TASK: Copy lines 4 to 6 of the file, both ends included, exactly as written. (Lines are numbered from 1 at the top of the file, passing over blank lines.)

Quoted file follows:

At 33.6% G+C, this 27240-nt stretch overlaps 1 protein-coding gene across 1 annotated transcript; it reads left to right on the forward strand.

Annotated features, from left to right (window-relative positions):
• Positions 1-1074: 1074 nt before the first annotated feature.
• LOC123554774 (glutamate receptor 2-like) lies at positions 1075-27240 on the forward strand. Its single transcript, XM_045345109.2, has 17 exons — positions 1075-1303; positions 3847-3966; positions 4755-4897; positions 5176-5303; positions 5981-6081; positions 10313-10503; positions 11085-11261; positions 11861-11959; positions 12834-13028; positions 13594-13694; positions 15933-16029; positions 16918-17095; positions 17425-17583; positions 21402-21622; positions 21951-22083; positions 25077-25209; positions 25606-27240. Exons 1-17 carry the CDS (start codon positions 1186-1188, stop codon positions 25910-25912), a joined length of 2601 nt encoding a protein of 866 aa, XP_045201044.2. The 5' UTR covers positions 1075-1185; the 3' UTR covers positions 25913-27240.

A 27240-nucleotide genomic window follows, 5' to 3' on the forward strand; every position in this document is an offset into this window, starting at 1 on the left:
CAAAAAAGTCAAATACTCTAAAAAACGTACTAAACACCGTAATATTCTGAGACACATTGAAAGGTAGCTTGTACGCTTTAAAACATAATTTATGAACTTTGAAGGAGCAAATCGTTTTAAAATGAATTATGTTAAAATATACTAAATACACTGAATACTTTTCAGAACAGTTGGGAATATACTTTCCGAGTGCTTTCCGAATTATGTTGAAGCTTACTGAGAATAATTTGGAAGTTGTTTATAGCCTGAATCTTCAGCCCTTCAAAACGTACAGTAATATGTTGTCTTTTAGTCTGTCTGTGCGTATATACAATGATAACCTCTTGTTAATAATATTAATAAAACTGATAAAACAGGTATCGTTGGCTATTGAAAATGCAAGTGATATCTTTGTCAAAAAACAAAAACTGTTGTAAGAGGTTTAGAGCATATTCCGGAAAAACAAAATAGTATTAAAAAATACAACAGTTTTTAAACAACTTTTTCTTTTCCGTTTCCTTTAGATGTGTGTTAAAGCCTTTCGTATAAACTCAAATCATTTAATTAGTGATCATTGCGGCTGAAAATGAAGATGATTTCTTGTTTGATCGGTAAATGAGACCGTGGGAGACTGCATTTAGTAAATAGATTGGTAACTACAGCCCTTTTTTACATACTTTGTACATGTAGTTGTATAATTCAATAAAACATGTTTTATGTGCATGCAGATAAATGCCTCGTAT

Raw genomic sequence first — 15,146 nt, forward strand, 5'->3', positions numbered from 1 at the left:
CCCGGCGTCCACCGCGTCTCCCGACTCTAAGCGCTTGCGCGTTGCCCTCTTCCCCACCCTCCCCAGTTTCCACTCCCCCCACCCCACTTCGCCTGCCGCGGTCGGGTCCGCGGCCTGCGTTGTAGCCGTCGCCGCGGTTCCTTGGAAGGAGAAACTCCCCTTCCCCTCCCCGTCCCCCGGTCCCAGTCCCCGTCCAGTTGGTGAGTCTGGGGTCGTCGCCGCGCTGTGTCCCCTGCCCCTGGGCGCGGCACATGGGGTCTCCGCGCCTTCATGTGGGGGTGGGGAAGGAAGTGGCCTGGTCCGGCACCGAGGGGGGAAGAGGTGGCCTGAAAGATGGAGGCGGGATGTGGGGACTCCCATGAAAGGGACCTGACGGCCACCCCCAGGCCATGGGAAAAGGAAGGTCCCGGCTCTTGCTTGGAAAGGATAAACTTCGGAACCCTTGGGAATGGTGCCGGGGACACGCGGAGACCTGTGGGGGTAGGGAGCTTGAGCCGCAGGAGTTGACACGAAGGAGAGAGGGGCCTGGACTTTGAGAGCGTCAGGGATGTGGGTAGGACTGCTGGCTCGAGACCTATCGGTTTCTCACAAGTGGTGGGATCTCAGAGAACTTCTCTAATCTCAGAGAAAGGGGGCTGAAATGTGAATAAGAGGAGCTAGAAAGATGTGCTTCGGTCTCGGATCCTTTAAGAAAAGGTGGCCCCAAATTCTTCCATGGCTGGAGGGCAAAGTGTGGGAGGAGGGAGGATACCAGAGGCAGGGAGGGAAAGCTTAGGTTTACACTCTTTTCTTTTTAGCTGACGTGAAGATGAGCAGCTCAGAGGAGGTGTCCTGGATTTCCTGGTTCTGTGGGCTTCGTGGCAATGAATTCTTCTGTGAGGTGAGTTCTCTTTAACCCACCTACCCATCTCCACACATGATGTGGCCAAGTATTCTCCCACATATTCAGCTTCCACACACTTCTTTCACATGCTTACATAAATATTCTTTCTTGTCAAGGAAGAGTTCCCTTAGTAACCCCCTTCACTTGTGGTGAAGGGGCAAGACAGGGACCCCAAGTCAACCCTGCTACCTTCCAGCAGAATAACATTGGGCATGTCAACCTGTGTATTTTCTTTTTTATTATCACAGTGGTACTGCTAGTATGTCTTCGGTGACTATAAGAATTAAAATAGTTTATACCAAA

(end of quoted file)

• LOC123554774 (glutamate receptor 2-like) lies at positions 1075-27240 on the forward strand. Its single transcript, XM_045345109.2, has 17 exons — positions 1075-1303; positions 3847-3966; positions 4755-4897; positions 5176-5303; positions 5981-6081; positions 10313-10503; positions 11085-11261; positions 11861-11959; positions 12834-13028; positions 13594-13694; positions 15933-16029; positions 16918-17095; positions 17425-17583; positions 21402-21622; positions 21951-22083; positions 25077-25209; positions 25606-27240. Exons 1-17 carry the CDS (start codon positions 1186-1188, stop codon positions 25910-25912), a joined length of 2601 nt encoding a protein of 866 aa, XP_045201044.2. The 5' UTR covers positions 1075-1185; the 3' UTR covers positions 25913-27240.

A 27240-nucleotide genomic window follows, 5' to 3' on the forward strand; every position in this document is an offset into this window, starting at 1 on the left:
CAAAAAAGTCAAATACTCTAAAAAACGTACTAAACACCGTAATATTCTGAGACACATTGAAAGGTAGCTTGTACGCTTTAAAACATAATTTATGAACTTTGAAGGAGCAAATCGTTTTAAAATGAATTATGTTAAAATATACTAAATACACTGAATACTTTTCAGAACAGTTGGGAATATACTTTCCGAGTGCTTTCCGAATTATGTTGAAGCTTACTGAGAATAATTTGGAAGTTGTTTATAGCCTGAATCTTCAGCCCTTCAAAACGTACAGTAATATGTTGTCTTTTAGTCTGTCTGTGCGTATATACAATGATAACCTCTTGTTAATAATATTAATAAAACTGATAAAACAGGTATCGTTGGCTATTGAAAATGCAAGTGATATCTTTGTCAAAAAACAAAAACTGTTGTAAGAGGTTTAGAGCATATTCCGGAAAAACAAAATAGTATTAAAAAATACAACAGTTTTTAAACAACTTTTTCTTTTCCGTTTCCTTTAGATGTGTGTTAAAGCCTTTCGTATAAACTCAAATCATTTAATTAGTGATCATTGCGGCTGAAAATGAAGATGATTTCTTGTTTGATCGGTAAATGAGACCGTGGGAGACTGCATTTAGTAAATAGATTGGTAACTACAGCCCTTTTTTACATACTTTGTACATGTAGTTGTATAATTCAATAAAACATGTTTTATGTGCATGCAGATAAATGCCTCGTAT